SI Vault
 
A castle in the sky
Alice Higgins
November 23, 1959
At the National, Windsor not only jumped highest and best but sold for the most ever
Decrease font Decrease font
Enlarge font Enlarge font
November 23, 1959

A Castle In The Sky

At the National, Windsor not only jumped highest and best but sold for the most ever

View CoverRead All Articles View This Issue

Windsor castle, a 7-year-old jumper bought in Canada two years ago for $2,000, made two kinds of news at New York's National Horse Show last week. First, he won the jumping championship and in so doing made Dorothy McLeod the first woman rider to guide a jumper to the title in the 76-year history of the show. Second, he was sold for the highest price ever paid for a U.S. jumper—the equivalent of $50,000.

Windsor's victory was not unexpected. With Miss McLeod aboard, he had won the jumping championships at the Washington and Harrisburg shows. Both the sale and the price were surprises. Harold Marzano and Si Jayne of Chicago had bought Windsor last June from Carl Miller Jr. for $25,000—no record, but a jingling sum in a class where first usually amounts to $50.

However, Windsor's new owner, Robert Ballard, a Canadian businessman who shows jumpers as a hobby, was not looking for an investment. Ballard offered $40,000 plus a $10,000 horse named Pocahontas because, as he said, "I think Windsor's the best and I can afford him. After all, I drive a Cadillac, not a Volkswagen." Ballard will ride Windsor, but this does not leave Miss McLeod, a young old pro, completely unhorsed—she rides most of Jayne's other entries.

The drama of the sale tended to distract attention from the show itself. Actually the show was very good in some ways—and quite bad in others. On the good side was The Lemon Drop Kid, the fine-harness horse who has dominated the open classic since 1952, but was making his first eastern appearance in the unhappy role of a just-defeated champion. A fortnight earlier Lemon had been beaten at Kansas City's American Royal by a horse named Calcutta in what surely was the year's most controversial decision. I thought Calcutta had a ponified way of going, but the judges ruled otherwise. At the Garden, Lemon won both the open and championship classes, in what probably was the best fine-harness event seen there since Vanity and Noble Kalarama clashed in the '40s.

Lemon beat Evelyn Gray, driven by Lloyd Teater, in the Championship Stake, but Teater had a satisfying victory in the Roadster Stake. He drove Mr. and Mrs. Jacob Bunn's Bombsight, a horse undefeated in three years of show-horse competition and the winner of $46,000 on the track in harness races before his conversion.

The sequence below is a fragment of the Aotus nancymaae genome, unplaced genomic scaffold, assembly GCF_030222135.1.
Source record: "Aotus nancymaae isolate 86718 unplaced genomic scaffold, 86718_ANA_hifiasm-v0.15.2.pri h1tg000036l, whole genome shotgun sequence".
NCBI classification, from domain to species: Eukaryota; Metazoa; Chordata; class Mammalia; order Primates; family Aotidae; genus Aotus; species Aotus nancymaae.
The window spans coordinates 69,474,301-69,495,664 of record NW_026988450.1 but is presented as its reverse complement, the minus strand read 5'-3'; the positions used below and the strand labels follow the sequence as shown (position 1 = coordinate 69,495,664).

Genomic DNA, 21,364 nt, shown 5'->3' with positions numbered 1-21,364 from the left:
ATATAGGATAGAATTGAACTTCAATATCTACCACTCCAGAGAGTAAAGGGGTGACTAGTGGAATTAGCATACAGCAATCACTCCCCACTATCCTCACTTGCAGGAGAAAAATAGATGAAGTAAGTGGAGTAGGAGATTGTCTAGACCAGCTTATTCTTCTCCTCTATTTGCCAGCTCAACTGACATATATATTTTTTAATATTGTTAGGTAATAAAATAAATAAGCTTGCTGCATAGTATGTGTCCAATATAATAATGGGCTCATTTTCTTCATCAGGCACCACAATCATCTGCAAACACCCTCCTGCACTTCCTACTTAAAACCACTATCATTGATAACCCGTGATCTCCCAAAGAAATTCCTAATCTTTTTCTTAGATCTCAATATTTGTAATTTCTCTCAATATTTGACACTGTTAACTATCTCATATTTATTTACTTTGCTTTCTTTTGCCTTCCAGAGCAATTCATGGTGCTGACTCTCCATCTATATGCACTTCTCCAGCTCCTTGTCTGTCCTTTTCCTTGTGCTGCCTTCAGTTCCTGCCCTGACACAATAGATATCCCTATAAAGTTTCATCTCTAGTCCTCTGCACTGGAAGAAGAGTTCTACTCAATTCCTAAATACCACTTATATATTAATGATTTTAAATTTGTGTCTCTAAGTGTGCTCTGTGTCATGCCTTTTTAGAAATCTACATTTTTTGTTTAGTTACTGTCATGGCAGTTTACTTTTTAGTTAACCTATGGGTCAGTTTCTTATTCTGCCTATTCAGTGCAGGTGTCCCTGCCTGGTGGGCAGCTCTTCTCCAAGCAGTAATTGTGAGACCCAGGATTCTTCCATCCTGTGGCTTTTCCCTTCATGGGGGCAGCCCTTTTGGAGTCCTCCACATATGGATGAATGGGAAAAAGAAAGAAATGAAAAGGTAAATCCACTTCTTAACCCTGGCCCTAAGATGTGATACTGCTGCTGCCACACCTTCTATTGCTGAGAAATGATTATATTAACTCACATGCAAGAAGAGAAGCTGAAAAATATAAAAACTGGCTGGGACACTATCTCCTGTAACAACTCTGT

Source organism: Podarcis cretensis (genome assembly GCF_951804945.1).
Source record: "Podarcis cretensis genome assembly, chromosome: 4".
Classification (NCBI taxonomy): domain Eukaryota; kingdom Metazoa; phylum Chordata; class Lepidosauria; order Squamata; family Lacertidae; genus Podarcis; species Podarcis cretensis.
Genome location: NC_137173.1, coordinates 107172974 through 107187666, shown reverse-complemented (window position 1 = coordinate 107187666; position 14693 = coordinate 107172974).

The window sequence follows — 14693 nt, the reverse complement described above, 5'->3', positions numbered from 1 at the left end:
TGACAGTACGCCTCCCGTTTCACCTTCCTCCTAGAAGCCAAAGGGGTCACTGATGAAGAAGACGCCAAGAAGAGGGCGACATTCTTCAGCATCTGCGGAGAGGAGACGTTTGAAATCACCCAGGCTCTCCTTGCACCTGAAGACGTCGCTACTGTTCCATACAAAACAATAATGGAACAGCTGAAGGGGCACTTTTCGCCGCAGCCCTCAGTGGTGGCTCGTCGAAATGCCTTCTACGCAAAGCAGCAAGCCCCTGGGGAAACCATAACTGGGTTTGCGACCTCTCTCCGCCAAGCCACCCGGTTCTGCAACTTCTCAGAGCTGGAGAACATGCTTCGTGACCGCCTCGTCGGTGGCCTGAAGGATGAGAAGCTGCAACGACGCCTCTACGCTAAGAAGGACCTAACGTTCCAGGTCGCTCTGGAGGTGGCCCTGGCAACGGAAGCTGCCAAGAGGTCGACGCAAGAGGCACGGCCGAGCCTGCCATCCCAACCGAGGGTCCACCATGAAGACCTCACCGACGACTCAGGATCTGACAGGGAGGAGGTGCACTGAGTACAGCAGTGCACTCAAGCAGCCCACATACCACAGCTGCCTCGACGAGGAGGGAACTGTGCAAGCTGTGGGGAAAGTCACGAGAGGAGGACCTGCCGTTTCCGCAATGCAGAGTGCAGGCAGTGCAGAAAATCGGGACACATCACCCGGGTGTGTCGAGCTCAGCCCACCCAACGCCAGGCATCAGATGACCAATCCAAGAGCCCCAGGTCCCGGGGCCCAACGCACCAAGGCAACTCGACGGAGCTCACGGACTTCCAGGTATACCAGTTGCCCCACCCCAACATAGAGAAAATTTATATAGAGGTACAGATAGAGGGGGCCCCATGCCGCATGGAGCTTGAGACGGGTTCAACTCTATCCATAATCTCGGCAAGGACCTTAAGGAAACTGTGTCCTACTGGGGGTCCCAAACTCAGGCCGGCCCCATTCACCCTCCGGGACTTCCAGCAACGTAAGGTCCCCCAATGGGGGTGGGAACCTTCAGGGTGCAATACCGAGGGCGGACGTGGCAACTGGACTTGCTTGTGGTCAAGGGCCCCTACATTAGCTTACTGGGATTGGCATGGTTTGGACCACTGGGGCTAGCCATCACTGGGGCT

The National has always been strong in hunter, jumper and international events and weak in other divisions—just the opposite of the Midwest shows. This year the National can take a small bow for strengthening its weaker areas, but no bow at all for its newest offering—an international pony competition. This event, perhaps the dreariest ever offered at the Garden, pitted a non-uniformed crew of American youngsters riding what, by contrast, appeared to be poorly trained ponies, against a spit-dressed and dressage-polished pony team from England. The pony competition, if held at all, should have been held some quiet morning at the armory—not as the interminable feature of a Saturday night Garden show that lasted until 2:15 a.m. With horse shows constantly getting bigger (but not necessarily better), late nights are becoming a pattern. The Kansas City Royal also ran late, but not as late as the Garden, and the Royal had 1,227 horses entered against 471 in New York.

For those brave or inert enthusiasts willing to stay to the end, there was some reward in the National's international competition, featuring teams from the U.S., Canada, Argentina, Brazil and Mexico. This was as exciting as the ponies were dull, even though the U.S., in general, and its captain, Billy Steinkraus, in particular, won almost everything in sight. Canada took the tough Prize of Nations event, and Mexico retired the Good Will Challenge Trophy.

Ironically, the first two legs on the latter had been won by Mexico's tempestuous Brigadier General Humberto Mariles, who is not a member of the 1959 Mexican team. Mexico is represented instead by a team headed by Mariles' archrival, Lieut. Colonel Ruben Uriza. The general, of course, attributes this to politics and has made a strategic withdrawal to regroup. While Uriza's men ride in pursuit of blue ribbons, Mariles is readying himself for a new assault with the Olympic team as his objective. His plan is twofold and flamboyant, and if successful, should silence all aspirants for his position.

First, a national trial will be held in December to choose Mexico's Olympic team, and Mariles plans to enter six riders and 12 horses. He also plans to win. Then comes part two: an international competition in January, in Mexico, with the top European and U.S. riders competing against his team. If the Mexican team does not win 50% of the classes against the world's best riders, Mariles will withdraw his team as Olympic contenders—a contingency which, naturally, he considers highly unlikely.

1